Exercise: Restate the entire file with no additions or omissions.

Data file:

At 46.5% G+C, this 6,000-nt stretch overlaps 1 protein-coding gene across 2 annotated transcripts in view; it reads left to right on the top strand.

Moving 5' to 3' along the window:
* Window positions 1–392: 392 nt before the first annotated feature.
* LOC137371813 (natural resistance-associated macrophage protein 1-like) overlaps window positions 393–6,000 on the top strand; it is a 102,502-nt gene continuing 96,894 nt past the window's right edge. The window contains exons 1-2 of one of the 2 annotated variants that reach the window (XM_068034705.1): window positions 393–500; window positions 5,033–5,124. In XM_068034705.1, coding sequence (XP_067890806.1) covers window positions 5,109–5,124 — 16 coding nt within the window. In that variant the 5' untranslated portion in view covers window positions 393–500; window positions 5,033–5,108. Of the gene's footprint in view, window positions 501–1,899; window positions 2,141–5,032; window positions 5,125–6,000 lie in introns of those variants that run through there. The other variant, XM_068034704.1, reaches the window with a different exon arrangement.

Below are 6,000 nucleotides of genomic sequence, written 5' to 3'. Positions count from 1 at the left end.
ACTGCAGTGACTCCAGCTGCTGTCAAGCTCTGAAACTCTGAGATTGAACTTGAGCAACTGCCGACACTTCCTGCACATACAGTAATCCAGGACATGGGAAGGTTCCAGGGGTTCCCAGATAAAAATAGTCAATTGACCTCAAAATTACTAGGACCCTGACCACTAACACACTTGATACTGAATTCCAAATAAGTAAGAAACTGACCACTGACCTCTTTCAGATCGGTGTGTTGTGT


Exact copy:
At 46.5% G+C, this 6,000-nt stretch overlaps 1 protein-coding gene across 2 annotated transcripts in view; it reads left to right on the top strand.

Moving 5' to 3' along the window:
* Window positions 1–392: 392 nt before the first annotated feature.
* LOC137371813 (natural resistance-associated macrophage protein 1-like) overlaps window positions 393–6,000 on the top strand; it is a 102,502-nt gene continuing 96,894 nt past the window's right edge. The window contains exons 1-2 of one of the 2 annotated variants that reach the window (XM_068034705.1): window positions 393–500; window positions 5,033–5,124. In XM_068034705.1, coding sequence (XP_067890806.1) covers window positions 5,109–5,124 — 16 coding nt within the window. In that variant the 5' untranslated portion in view covers window positions 393–500; window positions 5,033–5,108. Of the gene's footprint in view, window positions 501–1,899; window positions 2,141–5,032; window positions 5,125–6,000 lie in introns of those variants that run through there. The other variant, XM_068034704.1, reaches the window with a different exon arrangement.

Below are 6,000 nucleotides of genomic sequence, written 5' to 3'. Positions count from 1 at the left end.
ACTGCAGTGACTCCAGCTGCTGTCAAGCTCTGAAACTCTGAGATTGAACTTGAGCAACTGCCGACACTTCCTGCACATACAGTAATCCAGGACATGGGAAGGTTCCAGGGGTTCCCAGATAAAAATAGTCAATTGACCTCAAAATTACTAGGACCCTGACCACTAACACACTTGATACTGAATTCCAAATAAGTAAGAAACTGACCACTGACCTCTTTCAGATCGGTGTGTTGTGT